Leicester

Unseen Sue Townsend material on show

The life and works of the author Sue Townsend are being celebrated in an exhibition in her home city of Leicester.

Handwritten manuscripts of the Adrian Mole books, original artwork and a newsletter with her first published work are among the items featured at the University of Leicester.

Image copyright Ben McMillan

They span her entire career from the 1970s, when she was writing in secret, including the years she was a member of the Phoenix Writer's group in Leicester and her last published work - The Woman who Went to Bed for a Year.

They also include insights into the creation of her famous Adrian Mole books, which were originally written about a boy called Nigel.

Image copyright University of Leicester/Sue Townsend Estate

"The idea came in the summer of 1975 when her son Sean asked 'Why can't we go to safari parks like other families'?," said Dr Simon Dixon, the university's digital humanities and special collections manager.

"She said in that moment she heard the voice of Mole. She wrote the first two and a half months of diary entries in a single sitting, put them in a drawer, and forgot about them for five years.

"She didn't think her writing was good enough to show people for many years."

Image copyright University of Leicester

The archive was donated to the university by the Leicester-born author in 2005 but remains in the ownership of her family.

Correspondence with editors and the estate agent particulars of on a house in Leicester that inspired the setting for her book The Queen and I, are also in the collection.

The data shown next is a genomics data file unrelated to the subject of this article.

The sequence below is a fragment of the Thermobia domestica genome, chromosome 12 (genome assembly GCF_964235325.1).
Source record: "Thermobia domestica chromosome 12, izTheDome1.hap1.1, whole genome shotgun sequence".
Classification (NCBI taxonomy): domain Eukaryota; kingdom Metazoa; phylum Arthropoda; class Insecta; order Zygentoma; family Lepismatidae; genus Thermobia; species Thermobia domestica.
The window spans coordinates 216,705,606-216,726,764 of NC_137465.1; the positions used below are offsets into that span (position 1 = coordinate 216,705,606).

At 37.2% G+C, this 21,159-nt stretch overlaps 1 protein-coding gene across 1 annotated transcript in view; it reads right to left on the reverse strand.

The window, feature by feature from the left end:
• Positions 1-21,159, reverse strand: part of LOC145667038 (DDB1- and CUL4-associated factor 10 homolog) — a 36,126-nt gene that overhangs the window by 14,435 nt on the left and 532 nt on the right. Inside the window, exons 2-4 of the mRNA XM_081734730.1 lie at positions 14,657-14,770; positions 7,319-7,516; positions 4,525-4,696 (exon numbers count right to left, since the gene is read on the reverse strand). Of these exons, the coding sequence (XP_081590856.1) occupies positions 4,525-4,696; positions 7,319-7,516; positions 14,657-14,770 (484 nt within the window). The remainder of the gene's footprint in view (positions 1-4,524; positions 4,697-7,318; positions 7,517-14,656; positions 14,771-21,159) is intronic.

The exhibition features Townsend's first published work - in a community newsletter - about encouraging parents to let their children read comic books.

Image copyright Caroline Holden-Hotopf

Illustrator Caroline Holden-Hotopf has also donated some of her rough drafts for the cover artwork.

"It was decided that when Adrian Mole went to press that the main characters wouldn't appear in the illustrations, just possessions and furniture that gave you a sense of the character," said Dr Dixon.

Townsend's work is one of the biggest collections held by the university.

Image copyright University of Leicester

"She was very good at keeping things so we have a very full record of her writing and of her life," added Dr Dixon.

Townsend was left blind after suffering from diabetes for many years and had a stroke in 2012. She died at her home in April after a short illness.

Image copyright PA

The free exhibition opens on Friday at the university's David Wilson library and runs until January.

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